Here’s a letter to a new and quite insistent correspondent. This correspondent tells me that he’s a college student, but he’s yet to say what college he attends. (One thing is certain: he’s no GMU Econ student.)
Mr. Jared Jordan
Thanks for your follow-up e-mail challenging me to “rebut” what you describe as your professor’s “air tight argument that Walmart imposes costs on taxpayers” because “it [Walmart] refuses to pay its workers enough for them to break out of welfare.”
This argument is completely nonsensical; no competent economist gives it any credence. (You don’t say what this professor of yours teaches. If it’s economics, you deserve a tuition refund.) As it happens I’ve addressed this argument several times; see the links below.* But because this argument is distressingly widespread among non-economists I offer here a few words beyond pointing out what should be (but seemingly isn’t) obvious – namely, this argument implies that workers have no desire for wages above those that are minimally necessary for them and their families to survive. The fact that the vast majority of workers in the industrialized world – including most Walmart workers – earn wages much higher than subsistence is itself powerful evidence against this silly argument.
Yet you and your professor condemn Walmart because, you allege, it can “afford” to pay its workers more. How do you know? How do you know that if Walmart arbitrarily raises its workers’ wages that its rate of return won’t fall so low that shareholders and other investors flee and, thus, eventually force that company into bankruptcy?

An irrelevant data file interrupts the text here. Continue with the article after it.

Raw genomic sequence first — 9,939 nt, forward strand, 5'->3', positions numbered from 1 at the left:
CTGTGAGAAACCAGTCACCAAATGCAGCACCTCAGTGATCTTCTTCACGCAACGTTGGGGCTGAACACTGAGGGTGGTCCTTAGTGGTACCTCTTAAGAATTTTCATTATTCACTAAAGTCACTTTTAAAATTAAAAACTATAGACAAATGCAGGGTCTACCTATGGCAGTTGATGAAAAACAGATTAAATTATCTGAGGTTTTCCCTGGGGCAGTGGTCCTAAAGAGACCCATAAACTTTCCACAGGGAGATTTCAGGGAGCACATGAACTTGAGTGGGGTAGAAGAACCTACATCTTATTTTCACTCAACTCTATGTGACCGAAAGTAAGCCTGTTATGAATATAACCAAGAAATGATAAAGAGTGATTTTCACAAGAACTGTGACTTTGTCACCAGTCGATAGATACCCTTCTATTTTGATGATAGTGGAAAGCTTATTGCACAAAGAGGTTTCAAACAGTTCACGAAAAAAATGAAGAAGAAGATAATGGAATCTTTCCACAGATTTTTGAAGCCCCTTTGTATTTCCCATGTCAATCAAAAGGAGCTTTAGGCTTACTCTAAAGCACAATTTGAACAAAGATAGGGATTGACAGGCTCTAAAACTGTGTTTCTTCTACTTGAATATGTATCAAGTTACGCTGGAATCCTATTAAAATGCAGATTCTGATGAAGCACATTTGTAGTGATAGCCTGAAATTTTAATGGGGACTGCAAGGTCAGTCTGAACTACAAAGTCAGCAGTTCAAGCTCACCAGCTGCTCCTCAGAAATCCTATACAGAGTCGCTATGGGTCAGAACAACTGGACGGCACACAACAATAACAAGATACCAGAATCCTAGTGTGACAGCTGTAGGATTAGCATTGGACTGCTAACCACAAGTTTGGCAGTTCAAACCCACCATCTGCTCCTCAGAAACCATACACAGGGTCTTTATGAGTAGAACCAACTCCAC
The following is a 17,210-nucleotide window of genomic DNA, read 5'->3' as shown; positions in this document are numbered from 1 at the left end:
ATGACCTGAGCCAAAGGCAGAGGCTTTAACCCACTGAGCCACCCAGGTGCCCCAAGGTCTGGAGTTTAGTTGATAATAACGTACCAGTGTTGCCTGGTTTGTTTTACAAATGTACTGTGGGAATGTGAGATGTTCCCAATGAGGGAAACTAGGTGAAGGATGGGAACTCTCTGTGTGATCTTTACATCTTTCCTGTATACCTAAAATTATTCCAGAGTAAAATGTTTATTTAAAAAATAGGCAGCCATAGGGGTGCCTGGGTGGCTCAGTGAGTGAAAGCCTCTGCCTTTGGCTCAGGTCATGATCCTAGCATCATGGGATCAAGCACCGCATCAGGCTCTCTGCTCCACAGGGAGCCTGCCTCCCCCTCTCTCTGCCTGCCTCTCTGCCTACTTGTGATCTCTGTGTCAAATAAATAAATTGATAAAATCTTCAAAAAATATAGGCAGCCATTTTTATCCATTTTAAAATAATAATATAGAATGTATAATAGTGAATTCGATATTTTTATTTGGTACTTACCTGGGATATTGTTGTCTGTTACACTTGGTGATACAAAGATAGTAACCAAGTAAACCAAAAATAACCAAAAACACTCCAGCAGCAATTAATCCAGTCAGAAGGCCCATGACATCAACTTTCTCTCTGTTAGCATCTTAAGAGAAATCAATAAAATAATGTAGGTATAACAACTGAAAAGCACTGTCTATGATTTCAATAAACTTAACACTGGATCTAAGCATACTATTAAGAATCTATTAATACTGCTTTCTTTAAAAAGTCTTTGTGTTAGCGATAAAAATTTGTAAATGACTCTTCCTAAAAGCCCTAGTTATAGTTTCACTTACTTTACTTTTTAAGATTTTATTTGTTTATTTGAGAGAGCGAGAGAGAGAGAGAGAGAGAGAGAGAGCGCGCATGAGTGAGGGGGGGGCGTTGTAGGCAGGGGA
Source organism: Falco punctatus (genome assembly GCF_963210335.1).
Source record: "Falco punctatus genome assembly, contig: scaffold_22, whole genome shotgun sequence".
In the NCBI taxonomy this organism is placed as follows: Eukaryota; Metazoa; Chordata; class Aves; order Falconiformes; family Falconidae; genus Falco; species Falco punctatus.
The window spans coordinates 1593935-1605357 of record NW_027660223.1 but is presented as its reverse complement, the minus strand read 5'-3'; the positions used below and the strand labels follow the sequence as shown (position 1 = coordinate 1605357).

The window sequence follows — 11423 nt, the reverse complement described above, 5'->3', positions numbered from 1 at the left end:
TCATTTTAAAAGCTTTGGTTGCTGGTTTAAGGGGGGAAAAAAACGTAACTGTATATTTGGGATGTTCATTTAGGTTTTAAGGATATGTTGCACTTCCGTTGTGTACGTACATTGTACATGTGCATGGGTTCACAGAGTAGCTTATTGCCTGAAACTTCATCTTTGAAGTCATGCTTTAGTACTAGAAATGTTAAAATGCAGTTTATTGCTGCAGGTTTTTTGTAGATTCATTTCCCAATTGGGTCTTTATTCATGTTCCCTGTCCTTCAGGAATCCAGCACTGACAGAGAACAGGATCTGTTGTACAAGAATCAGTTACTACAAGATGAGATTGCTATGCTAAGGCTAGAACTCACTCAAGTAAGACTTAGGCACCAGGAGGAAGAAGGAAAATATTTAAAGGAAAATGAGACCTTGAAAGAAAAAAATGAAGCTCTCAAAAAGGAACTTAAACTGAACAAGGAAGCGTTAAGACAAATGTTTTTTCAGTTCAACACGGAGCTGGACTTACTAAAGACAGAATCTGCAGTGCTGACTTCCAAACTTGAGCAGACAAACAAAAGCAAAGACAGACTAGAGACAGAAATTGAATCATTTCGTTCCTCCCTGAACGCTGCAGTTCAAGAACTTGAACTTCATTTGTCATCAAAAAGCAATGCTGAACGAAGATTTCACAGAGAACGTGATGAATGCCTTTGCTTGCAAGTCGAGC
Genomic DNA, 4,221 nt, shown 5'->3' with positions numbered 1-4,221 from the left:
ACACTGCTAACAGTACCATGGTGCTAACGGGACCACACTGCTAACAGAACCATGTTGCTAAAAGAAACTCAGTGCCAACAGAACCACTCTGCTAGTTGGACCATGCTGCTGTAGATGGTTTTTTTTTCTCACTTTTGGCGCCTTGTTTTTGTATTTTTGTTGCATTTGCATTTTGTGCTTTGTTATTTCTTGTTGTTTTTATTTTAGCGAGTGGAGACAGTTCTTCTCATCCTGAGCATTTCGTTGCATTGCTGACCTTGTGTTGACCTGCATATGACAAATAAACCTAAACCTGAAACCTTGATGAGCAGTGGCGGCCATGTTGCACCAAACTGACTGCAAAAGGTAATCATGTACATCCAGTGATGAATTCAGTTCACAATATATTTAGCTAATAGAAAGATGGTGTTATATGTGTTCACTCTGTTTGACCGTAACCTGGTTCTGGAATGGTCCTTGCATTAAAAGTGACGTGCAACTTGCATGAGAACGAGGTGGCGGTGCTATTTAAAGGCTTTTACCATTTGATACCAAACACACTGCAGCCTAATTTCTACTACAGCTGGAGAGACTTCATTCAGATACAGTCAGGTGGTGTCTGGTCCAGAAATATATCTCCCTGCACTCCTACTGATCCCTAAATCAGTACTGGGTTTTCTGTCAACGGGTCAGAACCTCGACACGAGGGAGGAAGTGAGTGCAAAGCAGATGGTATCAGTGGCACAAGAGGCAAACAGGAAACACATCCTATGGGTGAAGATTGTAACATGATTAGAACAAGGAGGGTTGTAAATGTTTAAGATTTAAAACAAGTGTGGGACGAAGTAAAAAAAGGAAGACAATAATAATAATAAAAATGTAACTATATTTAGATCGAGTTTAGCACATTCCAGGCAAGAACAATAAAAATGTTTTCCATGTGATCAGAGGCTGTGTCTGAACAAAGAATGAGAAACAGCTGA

You, in fact, don’t know what you presume to know. You likely suppose that because most Walmart shareholders live well above subsistence that they are blameworthy for not dipping into some of their ‘excess’ wealth in order to pay Walmart workers arbitrarily higher wages. But if this supposition is valid, then why are only Walmart shareholders blameworthy? Why isn’t your professor also blameworthy? I’m quite sure that he lives well above subsistence and, therefore, can afford to share some of his wealth with Walmart workers. Ask your professor when he last went to his local Walmart to hand out arbitrary sums of his own money to the workers there. (They would certainly appreciate the gesture.) If your professor is honest, he’ll confess that he has never done so. So when he makes this confession, ask him if he believes that his failure to give more of his money to Walmart workers means that he, too, is blameworthy for failing to prevent some people from receiving taxpayer-funded welfare.
Do let me know your professor’s answers.
Donald J. Boudreaux
Professor of Economics
Martha and Nelson Getchell Chair for the Study of Free Market Capitalism at the Mercatus Center
George Mason University
Fairfax, VA 22030